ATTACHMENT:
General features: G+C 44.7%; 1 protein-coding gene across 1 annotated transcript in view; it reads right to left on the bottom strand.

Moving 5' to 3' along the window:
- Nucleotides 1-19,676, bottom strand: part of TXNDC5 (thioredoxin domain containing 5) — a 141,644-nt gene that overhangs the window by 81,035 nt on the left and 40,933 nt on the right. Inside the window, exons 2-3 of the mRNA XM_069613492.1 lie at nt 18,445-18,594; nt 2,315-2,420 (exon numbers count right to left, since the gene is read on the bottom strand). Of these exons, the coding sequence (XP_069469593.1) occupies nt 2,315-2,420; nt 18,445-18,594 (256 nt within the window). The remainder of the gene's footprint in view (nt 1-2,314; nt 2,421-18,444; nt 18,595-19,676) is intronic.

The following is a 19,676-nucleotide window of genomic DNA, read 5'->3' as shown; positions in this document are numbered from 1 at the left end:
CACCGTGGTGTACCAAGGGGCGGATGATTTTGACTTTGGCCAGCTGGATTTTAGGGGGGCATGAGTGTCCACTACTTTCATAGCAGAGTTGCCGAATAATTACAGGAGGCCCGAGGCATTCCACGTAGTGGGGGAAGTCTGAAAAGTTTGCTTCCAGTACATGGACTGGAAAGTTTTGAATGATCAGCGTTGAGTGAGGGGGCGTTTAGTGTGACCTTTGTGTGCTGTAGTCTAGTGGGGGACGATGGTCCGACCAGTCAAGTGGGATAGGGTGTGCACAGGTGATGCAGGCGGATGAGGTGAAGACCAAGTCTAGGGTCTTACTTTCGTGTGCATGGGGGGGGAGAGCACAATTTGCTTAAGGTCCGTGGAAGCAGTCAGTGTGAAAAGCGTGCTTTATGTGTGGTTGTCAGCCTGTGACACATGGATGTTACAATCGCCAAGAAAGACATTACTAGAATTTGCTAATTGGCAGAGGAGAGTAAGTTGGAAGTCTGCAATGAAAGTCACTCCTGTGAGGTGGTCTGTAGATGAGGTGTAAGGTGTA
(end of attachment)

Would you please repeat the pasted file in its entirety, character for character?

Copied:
General features: G+C 44.7%; 1 protein-coding gene across 1 annotated transcript in view; it reads right to left on the bottom strand.

Moving 5' to 3' along the window:
- Nucleotides 1-19,676, bottom strand: part of TXNDC5 (thioredoxin domain containing 5) — a 141,644-nt gene that overhangs the window by 81,035 nt on the left and 40,933 nt on the right. Inside the window, exons 2-3 of the mRNA XM_069613492.1 lie at nt 18,445-18,594; nt 2,315-2,420 (exon numbers count right to left, since the gene is read on the bottom strand). Of these exons, the coding sequence (XP_069469593.1) occupies nt 2,315-2,420; nt 18,445-18,594 (256 nt within the window). The remainder of the gene's footprint in view (nt 1-2,314; nt 2,421-18,444; nt 18,595-19,676) is intronic.

The following is a 19,676-nucleotide window of genomic DNA, read 5'->3' as shown; positions in this document are numbered from 1 at the left end:
CACCGTGGTGTACCAAGGGGCGGATGATTTTGACTTTGGCCAGCTGGATTTTAGGGGGGCATGAGTGTCCACTACTTTCATAGCAGAGTTGCCGAATAATTACAGGAGGCCCGAGGCATTCCACGTAGTGGGGGAAGTCTGAAAAGTTTGCTTCCAGTACATGGACTGGAAAGTTTTGAATGATCAGCGTTGAGTGAGGGGGCGTTTAGTGTGACCTTTGTGTGCTGTAGTCTAGTGGGGGACGATGGTCCGACCAGTCAAGTGGGATAGGGTGTGCACAGGTGATGCAGGCGGATGAGGTGAAGACCAAGTCTAGGGTCTTACTTTCGTGTGCATGGGGGGGGAGAGCACAATTTGCTTAAGGTCCGTGGAAGCAGTCAGTGTGAAAAGCGTGCTTTATGTGTGGTTGTCAGCCTGTGACACATGGATGTTACAATCGCCAAGAAAGACATTACTAGAATTTGCTAATTGGCAGAGGAGAGTAAGTTGGAAGTCTGCAATGAAAGTCACTCCTGTGAGGTGGTCTGTAGATGAGGTGTAAGGTGTA